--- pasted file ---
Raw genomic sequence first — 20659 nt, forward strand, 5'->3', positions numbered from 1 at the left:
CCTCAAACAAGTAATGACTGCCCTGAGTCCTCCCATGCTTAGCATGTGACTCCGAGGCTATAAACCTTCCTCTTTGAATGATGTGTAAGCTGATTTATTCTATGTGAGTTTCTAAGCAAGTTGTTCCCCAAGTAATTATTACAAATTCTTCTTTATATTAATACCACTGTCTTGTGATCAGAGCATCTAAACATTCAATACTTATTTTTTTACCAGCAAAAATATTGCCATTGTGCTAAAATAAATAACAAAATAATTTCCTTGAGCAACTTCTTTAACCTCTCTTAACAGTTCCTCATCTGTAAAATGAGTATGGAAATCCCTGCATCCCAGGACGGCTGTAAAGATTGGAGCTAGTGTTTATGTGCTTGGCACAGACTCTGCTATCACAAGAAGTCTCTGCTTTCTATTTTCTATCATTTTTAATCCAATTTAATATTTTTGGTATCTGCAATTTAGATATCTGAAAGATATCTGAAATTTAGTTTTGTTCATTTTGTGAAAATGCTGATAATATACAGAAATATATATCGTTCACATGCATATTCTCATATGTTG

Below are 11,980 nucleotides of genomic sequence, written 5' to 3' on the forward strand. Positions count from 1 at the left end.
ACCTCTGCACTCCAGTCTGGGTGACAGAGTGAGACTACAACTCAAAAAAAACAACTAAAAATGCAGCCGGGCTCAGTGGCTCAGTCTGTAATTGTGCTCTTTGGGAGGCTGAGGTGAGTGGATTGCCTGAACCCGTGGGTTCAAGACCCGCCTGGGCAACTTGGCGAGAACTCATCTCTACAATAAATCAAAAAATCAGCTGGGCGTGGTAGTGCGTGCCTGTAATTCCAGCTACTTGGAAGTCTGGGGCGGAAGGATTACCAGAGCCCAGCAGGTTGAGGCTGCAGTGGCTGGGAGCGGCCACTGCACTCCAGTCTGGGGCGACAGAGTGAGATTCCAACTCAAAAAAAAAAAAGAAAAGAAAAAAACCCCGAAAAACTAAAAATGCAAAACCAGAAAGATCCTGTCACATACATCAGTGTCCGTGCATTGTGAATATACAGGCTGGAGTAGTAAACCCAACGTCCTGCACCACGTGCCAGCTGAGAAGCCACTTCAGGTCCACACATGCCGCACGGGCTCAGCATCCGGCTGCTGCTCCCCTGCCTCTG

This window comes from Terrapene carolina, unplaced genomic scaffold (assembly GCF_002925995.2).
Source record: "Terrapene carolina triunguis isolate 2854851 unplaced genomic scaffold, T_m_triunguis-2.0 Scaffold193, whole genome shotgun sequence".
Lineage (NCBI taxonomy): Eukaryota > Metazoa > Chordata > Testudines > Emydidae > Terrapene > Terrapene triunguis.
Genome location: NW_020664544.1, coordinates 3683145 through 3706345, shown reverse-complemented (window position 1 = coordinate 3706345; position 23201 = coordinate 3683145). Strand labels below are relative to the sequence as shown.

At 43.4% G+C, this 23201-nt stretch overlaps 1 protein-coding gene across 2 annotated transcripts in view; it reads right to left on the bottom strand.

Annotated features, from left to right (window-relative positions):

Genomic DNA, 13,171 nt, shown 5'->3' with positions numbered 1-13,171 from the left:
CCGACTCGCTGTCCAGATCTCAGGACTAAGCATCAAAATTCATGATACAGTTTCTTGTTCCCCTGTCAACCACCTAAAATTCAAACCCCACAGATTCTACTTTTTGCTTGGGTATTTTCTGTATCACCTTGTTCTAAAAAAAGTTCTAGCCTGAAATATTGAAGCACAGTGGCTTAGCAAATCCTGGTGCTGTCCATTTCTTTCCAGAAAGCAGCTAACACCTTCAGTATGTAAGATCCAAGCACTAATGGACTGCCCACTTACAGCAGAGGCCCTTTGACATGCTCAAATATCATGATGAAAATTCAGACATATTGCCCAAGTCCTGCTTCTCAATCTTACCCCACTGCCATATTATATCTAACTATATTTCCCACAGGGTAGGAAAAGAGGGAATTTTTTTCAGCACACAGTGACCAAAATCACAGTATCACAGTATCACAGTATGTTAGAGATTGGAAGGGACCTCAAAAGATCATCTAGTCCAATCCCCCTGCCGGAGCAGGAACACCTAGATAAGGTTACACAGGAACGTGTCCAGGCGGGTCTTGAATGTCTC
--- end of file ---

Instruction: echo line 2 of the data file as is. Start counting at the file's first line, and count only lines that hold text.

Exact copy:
CCTCAAACAAGTAATGACTGCCCTGAGTCCTCCCATGCTTAGCATGTGACTCCGAGGCTATAAACCTTCCTCTTTGAATGATGTGTAAGCTGATTTATTCTATGTGAGTTTCTAAGCAAGTTGTTCCCCAAGTAATTATTACAAATTCTTCTTTATATTAATACCACTGTCTTGTGATCAGAGCATCTAAACATTCAATACTTATTTTTTTACCAGCAAAAATATTGCCATTGTGCTAAAATAAATAACAAAATAATTTCCTTGAGCAACTTCTTTAACCTCTCTTAACAGTTCCTCATCTGTAAAATGAGTATGGAAATCCCTGCATCCCAGGACGGCTGTAAAGATTGGAGCTAGTGTTTATGTGCTTGGCACAGACTCTGCTATCACAAGAAGTCTCTGCTTTCTATTTTCTATCATTTTTAATCCAATTTAATATTTTTGGTATCTGCAATTTAGATATCTGAAAGATATCTGAAATTTAGTTTTGTTCATTTTGTGAAAATGCTGATAATATACAGAAATATATATCGTTCACATGCATATTCTCATATGTTG